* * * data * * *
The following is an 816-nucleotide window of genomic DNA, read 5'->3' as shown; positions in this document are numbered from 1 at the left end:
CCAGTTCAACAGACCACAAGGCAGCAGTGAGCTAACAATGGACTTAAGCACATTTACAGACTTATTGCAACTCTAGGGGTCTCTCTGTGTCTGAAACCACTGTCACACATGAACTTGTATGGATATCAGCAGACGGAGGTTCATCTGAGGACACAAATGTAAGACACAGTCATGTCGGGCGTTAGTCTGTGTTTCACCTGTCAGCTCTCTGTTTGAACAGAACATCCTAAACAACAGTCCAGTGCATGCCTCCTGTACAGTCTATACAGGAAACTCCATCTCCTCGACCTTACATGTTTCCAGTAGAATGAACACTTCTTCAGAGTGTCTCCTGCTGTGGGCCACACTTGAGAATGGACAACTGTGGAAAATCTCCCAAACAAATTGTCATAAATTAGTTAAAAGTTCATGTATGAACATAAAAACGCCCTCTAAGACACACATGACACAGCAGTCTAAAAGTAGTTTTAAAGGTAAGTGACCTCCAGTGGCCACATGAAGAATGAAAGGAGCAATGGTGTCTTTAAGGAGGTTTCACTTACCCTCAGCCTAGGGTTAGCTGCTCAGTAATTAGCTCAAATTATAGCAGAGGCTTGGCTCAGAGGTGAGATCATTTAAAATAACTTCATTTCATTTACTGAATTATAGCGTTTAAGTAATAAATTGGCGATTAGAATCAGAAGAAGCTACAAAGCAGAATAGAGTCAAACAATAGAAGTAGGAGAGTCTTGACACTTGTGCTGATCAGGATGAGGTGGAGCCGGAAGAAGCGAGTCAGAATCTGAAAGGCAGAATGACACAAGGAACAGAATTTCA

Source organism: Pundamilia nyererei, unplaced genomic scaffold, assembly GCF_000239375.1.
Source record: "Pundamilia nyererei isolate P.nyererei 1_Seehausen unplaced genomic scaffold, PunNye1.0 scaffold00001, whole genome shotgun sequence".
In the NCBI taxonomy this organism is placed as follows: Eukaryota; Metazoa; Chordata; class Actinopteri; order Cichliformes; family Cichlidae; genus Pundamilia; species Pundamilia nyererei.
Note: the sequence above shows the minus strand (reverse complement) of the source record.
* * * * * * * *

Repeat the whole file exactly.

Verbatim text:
The following is an 816-nucleotide window of genomic DNA, read 5'->3' as shown; positions in this document are numbered from 1 at the left end:
CCAGTTCAACAGACCACAAGGCAGCAGTGAGCTAACAATGGACTTAAGCACATTTACAGACTTATTGCAACTCTAGGGGTCTCTCTGTGTCTGAAACCACTGTCACACATGAACTTGTATGGATATCAGCAGACGGAGGTTCATCTGAGGACACAAATGTAAGACACAGTCATGTCGGGCGTTAGTCTGTGTTTCACCTGTCAGCTCTCTGTTTGAACAGAACATCCTAAACAACAGTCCAGTGCATGCCTCCTGTACAGTCTATACAGGAAACTCCATCTCCTCGACCTTACATGTTTCCAGTAGAATGAACACTTCTTCAGAGTGTCTCCTGCTGTGGGCCACACTTGAGAATGGACAACTGTGGAAAATCTCCCAAACAAATTGTCATAAATTAGTTAAAAGTTCATGTATGAACATAAAAACGCCCTCTAAGACACACATGACACAGCAGTCTAAAAGTAGTTTTAAAGGTAAGTGACCTCCAGTGGCCACATGAAGAATGAAAGGAGCAATGGTGTCTTTAAGGAGGTTTCACTTACCCTCAGCCTAGGGTTAGCTGCTCAGTAATTAGCTCAAATTATAGCAGAGGCTTGGCTCAGAGGTGAGATCATTTAAAATAACTTCATTTCATTTACTGAATTATAGCGTTTAAGTAATAAATTGGCGATTAGAATCAGAAGAAGCTACAAAGCAGAATAGAGTCAAACAATAGAAGTAGGAGAGTCTTGACACTTGTGCTGATCAGGATGAGGTGGAGCCGGAAGAAGCGAGTCAGAATCTGAAAGGCAGAATGACACAAGGAACAGAATTTCA

Source organism: Pundamilia nyererei, unplaced genomic scaffold, assembly GCF_000239375.1.
Source record: "Pundamilia nyererei isolate P.nyererei 1_Seehausen unplaced genomic scaffold, PunNye1.0 scaffold00001, whole genome shotgun sequence".
In the NCBI taxonomy this organism is placed as follows: Eukaryota; Metazoa; Chordata; class Actinopteri; order Cichliformes; family Cichlidae; genus Pundamilia; species Pundamilia nyererei.
Note: the sequence above shows the minus strand (reverse complement) of the source record.